Chapter 6: Efficiency Enhancement of Organic Light‐Emitting Diodes Exhibiting Delayed Fluorescence and Nonisotropic Emitter Orientation – Highly Efficient OLEDs

Chapter 6
Efficiency Enhancement of Organic Light‐Emitting Diodes Exhibiting Delayed Fluorescence and Nonisotropic Emitter Orientation

Tobias D. Schmidt and Wolfgang Brütting

University of Augsburg, Institute of Physics, Augsburg, 86135, Germany

6.1 Introduction

In 1963 the first observation of electroluminescence (EL) of a 5 mm thick anthracene crystal was presented by Pope et al. [1]. Thereafter, it took more than 20 years until Tang and van Slyke demonstrated the first efficient, low‐voltage‐driven, thin film organic light‐emitting diode (OLED) in 1987 [2]. Three years later the first solution processed polymer‐based OLED was developed by Burroughes et al. [3] and therewith the starting signal for a new, rapidly growing field of research had been given. These early OLEDs used fluorescent (so‐called first‐generation) emitter materials, which have the fundamental limitation that only singlet excitons, and, thus, only 25% of all electrically excited states are able to decay radiatively producing photons [4]. In 1998, Baldo et al. [5] presented the first OLED with nearly 100% internal quantum efficiency where they used phosphorescent emitters for the first time. In this second‐generation emitter materials, the energy of all excited states is finally transferred to triplet states that show efficient radiative decay with lifetimes in the (sub)microsecond regime [6].

In the last few years, technologies based on OLEDs made tremendous progress [7], [8]. Nowadays, several applications using OLEDs are commercially available, e.g. in the general lighting sector as well as in the display market, especially, for smartphones and tablet computers. However, most of the commercial applications for white light emission are still using hybrid stack systems with a fluorescent blue and phosphorescent red and green emitting materials, because sufficiently stable and efficient phosphorescent molecules in the blue spectral range are still challenging [9], [10]. Thus, a promising new class of emitting compounds is coming more and more into the focus of the OLED community, namely, devices incorporating delayed fluorescence (so‐called third‐generation) emitter materials [11].

Delayed fluorescence can be enabled by two different mechanisms, viz triplet–triplet annihilation (TTA) [12][18] and thermally activated delayed fluorescence (TADF) [11], [19][26], originally termed p‐ and e‐type delayed fluorescence [27], [28]. Although their working principles differ in detail, both phenomena increase device efficiency compared to standard fluorescent OLEDs and sometimes even reach the efficiency of phosphorescent applications by recycling triplet excitons and converting them into singlet excited states[29][32].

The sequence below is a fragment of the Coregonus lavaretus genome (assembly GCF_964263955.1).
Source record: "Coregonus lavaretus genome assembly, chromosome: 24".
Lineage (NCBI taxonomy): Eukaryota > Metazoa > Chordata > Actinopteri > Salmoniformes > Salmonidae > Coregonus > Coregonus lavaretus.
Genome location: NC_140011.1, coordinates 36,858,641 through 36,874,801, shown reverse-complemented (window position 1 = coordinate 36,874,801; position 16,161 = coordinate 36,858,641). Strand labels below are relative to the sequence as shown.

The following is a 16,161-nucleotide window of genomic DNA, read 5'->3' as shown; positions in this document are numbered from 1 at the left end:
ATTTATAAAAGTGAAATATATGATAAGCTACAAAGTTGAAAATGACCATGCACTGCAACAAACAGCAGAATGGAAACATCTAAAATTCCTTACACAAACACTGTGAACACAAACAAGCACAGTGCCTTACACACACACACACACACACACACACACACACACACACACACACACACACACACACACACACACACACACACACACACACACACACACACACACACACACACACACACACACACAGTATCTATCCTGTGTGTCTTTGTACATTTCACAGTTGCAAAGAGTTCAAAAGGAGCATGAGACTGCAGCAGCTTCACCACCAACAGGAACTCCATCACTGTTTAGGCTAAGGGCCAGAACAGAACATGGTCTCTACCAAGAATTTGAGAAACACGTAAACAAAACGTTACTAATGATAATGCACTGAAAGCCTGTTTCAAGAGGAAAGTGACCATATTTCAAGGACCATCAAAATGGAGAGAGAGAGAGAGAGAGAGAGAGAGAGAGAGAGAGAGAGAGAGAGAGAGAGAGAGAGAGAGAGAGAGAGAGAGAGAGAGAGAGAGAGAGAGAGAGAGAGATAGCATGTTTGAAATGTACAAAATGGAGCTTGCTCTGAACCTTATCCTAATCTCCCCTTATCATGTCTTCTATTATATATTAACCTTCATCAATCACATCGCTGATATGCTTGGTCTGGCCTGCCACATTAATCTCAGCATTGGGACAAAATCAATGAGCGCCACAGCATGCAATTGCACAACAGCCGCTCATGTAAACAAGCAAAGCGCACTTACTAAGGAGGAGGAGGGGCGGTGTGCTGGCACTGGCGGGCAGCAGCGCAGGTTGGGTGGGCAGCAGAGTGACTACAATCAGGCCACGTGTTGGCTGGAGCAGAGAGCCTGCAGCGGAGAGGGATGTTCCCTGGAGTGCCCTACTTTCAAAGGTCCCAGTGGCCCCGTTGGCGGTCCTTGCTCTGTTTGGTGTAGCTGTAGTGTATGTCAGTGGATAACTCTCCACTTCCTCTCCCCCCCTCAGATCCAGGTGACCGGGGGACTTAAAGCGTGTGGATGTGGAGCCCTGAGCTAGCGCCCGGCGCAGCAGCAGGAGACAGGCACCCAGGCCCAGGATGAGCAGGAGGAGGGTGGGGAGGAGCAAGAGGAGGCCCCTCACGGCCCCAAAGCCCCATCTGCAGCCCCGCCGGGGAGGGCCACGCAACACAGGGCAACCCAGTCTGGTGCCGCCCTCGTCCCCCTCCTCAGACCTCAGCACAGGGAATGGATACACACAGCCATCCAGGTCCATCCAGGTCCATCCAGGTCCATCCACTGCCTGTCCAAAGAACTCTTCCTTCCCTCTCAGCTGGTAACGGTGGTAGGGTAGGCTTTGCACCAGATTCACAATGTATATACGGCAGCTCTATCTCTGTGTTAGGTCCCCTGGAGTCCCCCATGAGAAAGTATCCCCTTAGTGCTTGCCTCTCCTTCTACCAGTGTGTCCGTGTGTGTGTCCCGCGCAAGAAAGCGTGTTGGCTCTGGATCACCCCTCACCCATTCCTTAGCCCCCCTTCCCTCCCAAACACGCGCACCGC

In many cases, however, we find that arguments related to spin multiplicity of the excited states alone (and their potential interconversion by these processes) are not sufficient to explain the observed efficiency boost enabled by these materials. Rather, some of the emitter molecules exhibit a strongly nonisotropic distribution of their optical transition dipole vectors (TDVs), which in the case of horizontal alignment is additionally increasing the light output from these OLEDs [33]. Therefore, this chapter aims at giving the required background for a thorough efficiency analysis of OLEDs disentangling both effects and presents exemplary case studies of OLEDs exhibiting these features. In the context of this article, we restrict ourselves to purely organic emitter materials; however, most of the statements are equally valid for metal–organic complexes containing e.g. Cu(I).

6.2 OLED Basics

6.2.1 Working Principle

For the sake of simplicity, we will elucidate the basic operation processes for the simplest OLED only consisting of one organic layer sandwiched between two electrodes (see Figure 6.1). In order to facilitate light emission to the outside world of the OLED, one of these two electrodes has to be (semi)transparent, e.g. a thin indium tin oxide (ITO) anode on a glass substrate. The most important energy values in such a simplified device are the work functions of the used electrodes and the highest occupied molecular orbital (HOMO) as well as the lowest unoccupied molecular orbital (LUMO) of the organic solid. The work functions of anode and cathode should be close to the positions of the HOMO and the LUMO levels, respectively, in order to enable charge carrier injection from the electrodes into the organic material.